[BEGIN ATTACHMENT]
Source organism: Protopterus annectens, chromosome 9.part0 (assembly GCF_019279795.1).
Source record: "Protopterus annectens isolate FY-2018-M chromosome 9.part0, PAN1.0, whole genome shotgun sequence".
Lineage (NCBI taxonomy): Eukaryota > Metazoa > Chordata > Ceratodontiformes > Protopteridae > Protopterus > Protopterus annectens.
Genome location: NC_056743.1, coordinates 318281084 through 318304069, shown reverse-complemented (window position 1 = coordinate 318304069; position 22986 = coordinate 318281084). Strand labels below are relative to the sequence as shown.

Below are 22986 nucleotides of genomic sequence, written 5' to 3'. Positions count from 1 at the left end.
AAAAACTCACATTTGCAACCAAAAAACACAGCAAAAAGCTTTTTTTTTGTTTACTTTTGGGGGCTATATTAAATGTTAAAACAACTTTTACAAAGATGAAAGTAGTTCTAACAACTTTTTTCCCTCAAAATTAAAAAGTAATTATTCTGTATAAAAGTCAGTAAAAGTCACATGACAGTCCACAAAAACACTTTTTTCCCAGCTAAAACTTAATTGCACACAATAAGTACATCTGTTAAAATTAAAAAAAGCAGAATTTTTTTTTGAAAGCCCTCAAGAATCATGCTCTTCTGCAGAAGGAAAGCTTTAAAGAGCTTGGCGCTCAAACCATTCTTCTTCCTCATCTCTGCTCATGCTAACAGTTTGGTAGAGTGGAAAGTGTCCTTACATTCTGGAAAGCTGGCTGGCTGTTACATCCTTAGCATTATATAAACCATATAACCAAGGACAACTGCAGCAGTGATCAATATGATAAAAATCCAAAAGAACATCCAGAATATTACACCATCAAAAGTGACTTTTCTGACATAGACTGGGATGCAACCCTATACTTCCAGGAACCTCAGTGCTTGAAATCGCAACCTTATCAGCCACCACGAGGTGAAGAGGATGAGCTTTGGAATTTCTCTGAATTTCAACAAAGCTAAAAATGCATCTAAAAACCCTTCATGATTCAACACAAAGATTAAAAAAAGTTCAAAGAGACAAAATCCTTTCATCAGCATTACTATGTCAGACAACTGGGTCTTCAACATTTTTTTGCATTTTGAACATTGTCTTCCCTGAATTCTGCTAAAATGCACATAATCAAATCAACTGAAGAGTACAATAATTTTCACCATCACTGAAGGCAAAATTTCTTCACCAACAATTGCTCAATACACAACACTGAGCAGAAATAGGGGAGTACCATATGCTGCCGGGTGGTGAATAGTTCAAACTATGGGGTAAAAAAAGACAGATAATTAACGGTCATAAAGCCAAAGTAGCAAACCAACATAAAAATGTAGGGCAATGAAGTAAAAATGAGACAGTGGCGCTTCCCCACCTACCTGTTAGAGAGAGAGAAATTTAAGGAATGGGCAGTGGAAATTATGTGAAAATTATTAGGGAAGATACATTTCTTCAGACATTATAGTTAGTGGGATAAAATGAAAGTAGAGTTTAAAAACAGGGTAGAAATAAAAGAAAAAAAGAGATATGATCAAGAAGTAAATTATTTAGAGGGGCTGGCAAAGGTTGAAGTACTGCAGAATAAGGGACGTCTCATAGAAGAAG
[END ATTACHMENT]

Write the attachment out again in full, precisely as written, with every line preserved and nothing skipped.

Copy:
Source organism: Protopterus annectens, chromosome 9.part0 (assembly GCF_019279795.1).
Source record: "Protopterus annectens isolate FY-2018-M chromosome 9.part0, PAN1.0, whole genome shotgun sequence".
Lineage (NCBI taxonomy): Eukaryota > Metazoa > Chordata > Ceratodontiformes > Protopteridae > Protopterus > Protopterus annectens.
Genome location: NC_056743.1, coordinates 318281084 through 318304069, shown reverse-complemented (window position 1 = coordinate 318304069; position 22986 = coordinate 318281084). Strand labels below are relative to the sequence as shown.

Below are 22986 nucleotides of genomic sequence, written 5' to 3'. Positions count from 1 at the left end.
AAAAACTCACATTTGCAACCAAAAAACACAGCAAAAAGCTTTTTTTTTGTTTACTTTTGGGGGCTATATTAAATGTTAAAACAACTTTTACAAAGATGAAAGTAGTTCTAACAACTTTTTTCCCTCAAAATTAAAAAGTAATTATTCTGTATAAAAGTCAGTAAAAGTCACATGACAGTCCACAAAAACACTTTTTTCCCAGCTAAAACTTAATTGCACACAATAAGTACATCTGTTAAAATTAAAAAAAGCAGAATTTTTTTTTGAAAGCCCTCAAGAATCATGCTCTTCTGCAGAAGGAAAGCTTTAAAGAGCTTGGCGCTCAAACCATTCTTCTTCCTCATCTCTGCTCATGCTAACAGTTTGGTAGAGTGGAAAGTGTCCTTACATTCTGGAAAGCTGGCTGGCTGTTACATCCTTAGCATTATATAAACCATATAACCAAGGACAACTGCAGCAGTGATCAATATGATAAAAATCCAAAAGAACATCCAGAATATTACACCATCAAAAGTGACTTTTCTGACATAGACTGGGATGCAACCCTATACTTCCAGGAACCTCAGTGCTTGAAATCGCAACCTTATCAGCCACCACGAGGTGAAGAGGATGAGCTTTGGAATTTCTCTGAATTTCAACAAAGCTAAAAATGCATCTAAAAACCCTTCATGATTCAACACAAAGATTAAAAAAAGTTCAAAGAGACAAAATCCTTTCATCAGCATTACTATGTCAGACAACTGGGTCTTCAACATTTTTTTGCATTTTGAACATTGTCTTCCCTGAATTCTGCTAAAATGCACATAATCAAATCAACTGAAGAGTACAATAATTTTCACCATCACTGAAGGCAAAATTTCTTCACCAACAATTGCTCAATACACAACACTGAGCAGAAATAGGGGAGTACCATATGCTGCCGGGTGGTGAATAGTTCAAACTATGGGGTAAAAAAAGACAGATAATTAACGGTCATAAAGCCAAAGTAGCAAACCAACATAAAAATGTAGGGCAATGAAGTAAAAATGAGACAGTGGCGCTTCCCCACCTACCTGTTAGAGAGAGAGAAATTTAAGGAATGGGCAGTGGAAATTATGTGAAAATTATTAGGGAAGATACATTTCTTCAGACATTATAGTTAGTGGGATAAAATGAAAGTAGAGTTTAAAAACAGGGTAGAAATAAAAGAAAAAAAGAGATATGATCAAGAAGTAAATTATTTAGAGGGGCTGGCAAAGGTTGAAGTACTGCAGAATAAGGGACGTCTCATAGAAGAAG